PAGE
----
Everyone likes to feel like they’re in control of their emotions and decisions. But there’s one truth in advertising that is sometimes overlooked – emotions can overpower logic quite easily, and ads that make us feel something will end up making us buy. Think about the ads that got you interested in a product – they make you laugh, feel nostalgic or warm, or may even trigger a feeling of urgency. Whatever they make you feel, it undoubtedly works. Read on to learn more about how emotion plays a role in advertising, and how you can use it to your advantage in your marketing strategy.
Connect with Customers’ Desires
You can’t relate to potential customers very well if you don’t know what they want. Think specifically about what your customers need from a product or service, and also consider their long-term goals. Tap into both your customer’s sense of inspiration and aspiration, and help them make a decision with their hearts.
Many people see brands as having personalities, just as people do, and are looking for a brand that connects directly with their own personality. So when you’re advertising, use language that they’re familiar with, use attractive images, and communicate who you are with a narrative. For example, if you’re a business who wants to attract customers who care about the environment, tell them how you as a brand care about the environment too. Tell customers how your story directly relates to them, and how you can help them attain their deepest desires and loftiest goals.
Use Emotions to Evoke a Reaction
According to research from the Institute of Neuroscience and Psychology at the University of Glasgow, humans experience four core emotional states: happy, sad, afraid/surprised, and angry/disgusted. You can use all of these states to your advantage when crafting a marketing campaign. If you create an ad that makes people feel happy, like a funny skit or an energetic and lively song, they are likely to share it. A sad story encourages people to take immediate action. That’s why animal shelters use pictures of sad looking dogs or cats to encourage you to donate. People who are afraid or surprised by an advertisement will usually try to cling to something familiar, encouraging brand loyalty. And anger or disgust, like sadness, can stir people up to take action. This is why anger or disgust are so often used in political advertising.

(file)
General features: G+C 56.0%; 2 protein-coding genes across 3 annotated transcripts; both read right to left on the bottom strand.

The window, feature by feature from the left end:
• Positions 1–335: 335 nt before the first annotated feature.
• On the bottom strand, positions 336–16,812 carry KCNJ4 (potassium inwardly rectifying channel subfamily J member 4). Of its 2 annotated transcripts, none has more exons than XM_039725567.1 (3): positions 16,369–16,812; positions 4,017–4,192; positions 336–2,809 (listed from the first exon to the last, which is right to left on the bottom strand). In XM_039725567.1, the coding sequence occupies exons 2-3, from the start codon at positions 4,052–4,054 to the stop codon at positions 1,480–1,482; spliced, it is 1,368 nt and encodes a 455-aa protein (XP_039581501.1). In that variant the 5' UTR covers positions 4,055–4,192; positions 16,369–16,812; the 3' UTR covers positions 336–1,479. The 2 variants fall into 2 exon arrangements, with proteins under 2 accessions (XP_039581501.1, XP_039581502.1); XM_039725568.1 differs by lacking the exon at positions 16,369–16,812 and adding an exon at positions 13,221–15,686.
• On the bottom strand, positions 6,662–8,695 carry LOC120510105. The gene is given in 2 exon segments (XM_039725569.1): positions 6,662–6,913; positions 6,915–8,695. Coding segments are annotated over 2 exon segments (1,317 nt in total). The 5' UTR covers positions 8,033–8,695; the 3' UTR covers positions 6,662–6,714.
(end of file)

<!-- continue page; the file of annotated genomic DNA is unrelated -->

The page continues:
A key takeaway here is that if you aren’t adding an emotional element to your advertising, your ads most likely won’t be as effective as they could be. But some marketers may be afraid of coming off as fake or cheesy. The easy solution to this is to simply be honest with your audience, and keep an eye on their responses on social media. Take a look at what types of posts get the most likes, shares, and engagement and go from there. A survey for your customers could help too.
Looking back, some of the most effective ad campaigns of all time were the clearly most emotional. For example, think of the De Beers company, who, in 1947 decided that they wanted to sell more diamonds, and came up with a timeless marketing campaign. The slogan “A Diamond is Forever” invoked emotions like love, trust, and commitment, and people still remember and use that phrase more than 70 years later.
Once you know your audience inside and out, it’s easy to learn what they want and need, and what emotions you can use to get them to take your desired action. It may sound a bit manipulative, but your product or service can help your customers achieve their goals and dreams, and build lifelong brand loyalty for you.